Released on 25th April 2005 on Sanctuary, "Mighty Rearranger" Plant continues to explore world music mystical and sometimes cynical themes with his now established "Strange Sensation" band of musicians, and covers a variety of previously explored styles and elaborates on them.

The opening track "Another Tribe" carries on the Kashmir stye eastern music theme, "Shine It All Around" has a very strong rhythmic core, decorated with double tracked vocals from Plant. A Rockabilly vibe on "Freedom Fries" , which is believed to be critical of George W.Bush and the climate in the U.S. after the 9/11 attacks, many songs such as "Tin Pan Alley" benefit from the earlier ideas on "Dreamland", "All The King's Horses" also a beautifully played acoustic song.

"The Enchanter" has a very earthy mysterious bluesy guitar feel which fits in with its mysterious subject, "Takama" a heavier number but "Dancing in Heaven" very reminiscent of Led Zep III mets the Byrds, the jangly guitar sound must be a Rick?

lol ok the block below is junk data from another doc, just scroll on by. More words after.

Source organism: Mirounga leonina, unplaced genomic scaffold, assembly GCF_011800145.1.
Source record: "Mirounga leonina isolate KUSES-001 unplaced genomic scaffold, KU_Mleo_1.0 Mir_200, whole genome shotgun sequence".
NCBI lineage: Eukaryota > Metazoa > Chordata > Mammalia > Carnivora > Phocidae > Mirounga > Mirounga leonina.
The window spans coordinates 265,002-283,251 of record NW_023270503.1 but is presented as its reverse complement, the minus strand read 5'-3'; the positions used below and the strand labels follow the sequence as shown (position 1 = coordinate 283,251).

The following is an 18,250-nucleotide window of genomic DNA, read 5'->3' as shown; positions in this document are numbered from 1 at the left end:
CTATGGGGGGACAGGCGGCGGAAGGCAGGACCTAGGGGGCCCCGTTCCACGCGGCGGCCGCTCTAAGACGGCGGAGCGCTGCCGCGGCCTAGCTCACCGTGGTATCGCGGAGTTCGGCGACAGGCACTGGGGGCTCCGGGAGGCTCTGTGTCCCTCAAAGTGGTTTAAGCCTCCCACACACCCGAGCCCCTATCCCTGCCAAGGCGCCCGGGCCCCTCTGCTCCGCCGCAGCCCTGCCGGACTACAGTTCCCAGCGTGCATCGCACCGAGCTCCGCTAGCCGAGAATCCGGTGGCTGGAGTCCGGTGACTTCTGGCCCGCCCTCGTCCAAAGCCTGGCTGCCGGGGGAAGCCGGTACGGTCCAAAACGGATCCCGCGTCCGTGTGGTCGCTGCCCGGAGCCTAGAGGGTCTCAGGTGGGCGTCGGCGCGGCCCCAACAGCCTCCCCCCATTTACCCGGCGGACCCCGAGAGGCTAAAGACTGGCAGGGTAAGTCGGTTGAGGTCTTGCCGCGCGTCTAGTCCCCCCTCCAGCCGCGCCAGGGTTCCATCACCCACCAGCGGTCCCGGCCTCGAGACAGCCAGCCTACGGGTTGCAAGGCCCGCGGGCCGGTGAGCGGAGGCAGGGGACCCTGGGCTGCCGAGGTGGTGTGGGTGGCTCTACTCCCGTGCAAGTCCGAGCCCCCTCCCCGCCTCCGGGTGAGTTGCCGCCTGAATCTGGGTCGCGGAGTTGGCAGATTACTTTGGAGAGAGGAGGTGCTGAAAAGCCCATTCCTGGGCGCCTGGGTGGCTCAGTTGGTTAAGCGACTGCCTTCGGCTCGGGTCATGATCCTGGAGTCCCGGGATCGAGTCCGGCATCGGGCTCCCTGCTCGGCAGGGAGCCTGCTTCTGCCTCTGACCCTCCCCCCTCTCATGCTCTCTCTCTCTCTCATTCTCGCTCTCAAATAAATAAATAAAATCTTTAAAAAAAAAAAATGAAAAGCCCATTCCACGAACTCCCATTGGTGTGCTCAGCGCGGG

"Somebody Knocking" has an eastern tabla style rhythm, "Let the Four Winds Blow" and the title track "Mighty Rearranger" have a more distinctive country rock sound, though a Soul /Jazz /Blues vibe on "Brother Ray", a tribute to Ray Charles who died around the time the band were making this album. An extra country rock track "Red White and Blue" was included as a bonus track on remastered versions of the album also "All the Money in the World" .

Review by Sean Trane
3 stars 3.5 stars really!!!

After such an excellent album such as Dreamland, the public was again expecting much from Percy, so Mighty Rearranger was eagerly awaited for. It was very well received by the press and fans alike, often being cited as his best post-Zep work (included or excluded the No Quarter thing), but it sold rather well. While this writer likes MR very much, I don't think that it tops its predecessor, partly because the choice of covers rendered Dreamland particularly strong, while the present was mainly made of original material. With a slightly changed line-up over Dreamland (long-time bassist Charlie Jones) is gone, this is the first album to bear the Strange Sensation name.